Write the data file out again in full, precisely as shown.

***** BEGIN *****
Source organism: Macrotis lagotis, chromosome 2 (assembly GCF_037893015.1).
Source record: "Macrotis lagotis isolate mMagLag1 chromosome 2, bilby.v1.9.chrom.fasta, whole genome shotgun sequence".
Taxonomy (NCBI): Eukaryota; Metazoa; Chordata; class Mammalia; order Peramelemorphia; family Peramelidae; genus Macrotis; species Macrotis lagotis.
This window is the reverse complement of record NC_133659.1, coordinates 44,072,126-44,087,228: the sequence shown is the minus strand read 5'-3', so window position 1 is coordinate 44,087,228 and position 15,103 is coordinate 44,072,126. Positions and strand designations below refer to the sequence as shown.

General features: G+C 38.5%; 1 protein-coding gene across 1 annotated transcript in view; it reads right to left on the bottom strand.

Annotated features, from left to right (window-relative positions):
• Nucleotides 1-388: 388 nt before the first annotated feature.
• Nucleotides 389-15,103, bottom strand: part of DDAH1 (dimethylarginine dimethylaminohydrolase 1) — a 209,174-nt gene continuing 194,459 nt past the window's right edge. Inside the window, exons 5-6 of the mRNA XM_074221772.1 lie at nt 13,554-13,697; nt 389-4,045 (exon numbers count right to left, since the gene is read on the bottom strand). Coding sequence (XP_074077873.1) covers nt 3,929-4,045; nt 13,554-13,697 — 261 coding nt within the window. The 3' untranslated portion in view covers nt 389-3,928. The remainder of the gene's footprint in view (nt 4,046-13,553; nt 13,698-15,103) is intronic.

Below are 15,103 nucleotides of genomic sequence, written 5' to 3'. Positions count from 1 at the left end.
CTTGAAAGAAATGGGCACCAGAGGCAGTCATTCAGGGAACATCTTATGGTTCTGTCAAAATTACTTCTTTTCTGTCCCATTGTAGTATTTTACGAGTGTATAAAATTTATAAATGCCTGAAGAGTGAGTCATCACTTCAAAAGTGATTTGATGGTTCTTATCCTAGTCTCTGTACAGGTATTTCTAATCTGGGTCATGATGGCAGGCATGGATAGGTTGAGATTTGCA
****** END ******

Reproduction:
Source organism: Macrotis lagotis, chromosome 2 (assembly GCF_037893015.1).
Source record: "Macrotis lagotis isolate mMagLag1 chromosome 2, bilby.v1.9.chrom.fasta, whole genome shotgun sequence".
Taxonomy (NCBI): Eukaryota; Metazoa; Chordata; class Mammalia; order Peramelemorphia; family Peramelidae; genus Macrotis; species Macrotis lagotis.
This window is the reverse complement of record NC_133659.1, coordinates 44,072,126-44,087,228: the sequence shown is the minus strand read 5'-3', so window position 1 is coordinate 44,087,228 and position 15,103 is coordinate 44,072,126. Positions and strand designations below refer to the sequence as shown.

General features: G+C 38.5%; 1 protein-coding gene across 1 annotated transcript in view; it reads right to left on the bottom strand.

Annotated features, from left to right (window-relative positions):
• Nucleotides 1-388: 388 nt before the first annotated feature.
• Nucleotides 389-15,103, bottom strand: part of DDAH1 (dimethylarginine dimethylaminohydrolase 1) — a 209,174-nt gene continuing 194,459 nt past the window's right edge. Inside the window, exons 5-6 of the mRNA XM_074221772.1 lie at nt 13,554-13,697; nt 389-4,045 (exon numbers count right to left, since the gene is read on the bottom strand). Coding sequence (XP_074077873.1) covers nt 3,929-4,045; nt 13,554-13,697 — 261 coding nt within the window. The 3' untranslated portion in view covers nt 389-3,928. The remainder of the gene's footprint in view (nt 4,046-13,553; nt 13,698-15,103) is intronic.

Below are 15,103 nucleotides of genomic sequence, written 5' to 3'. Positions count from 1 at the left end.
CTTGAAAGAAATGGGCACCAGAGGCAGTCATTCAGGGAACATCTTATGGTTCTGTCAAAATTACTTCTTTTCTGTCCCATTGTAGTATTTTACGAGTGTATAAAATTTATAAATGCCTGAAGAGTGAGTCATCACTTCAAAAGTGATTTGATGGTTCTTATCCTAGTCTCTGTACAGGTATTTCTAATCTGGGTCATGATGGCAGGCATGGATAGGTTGAGATTTGCA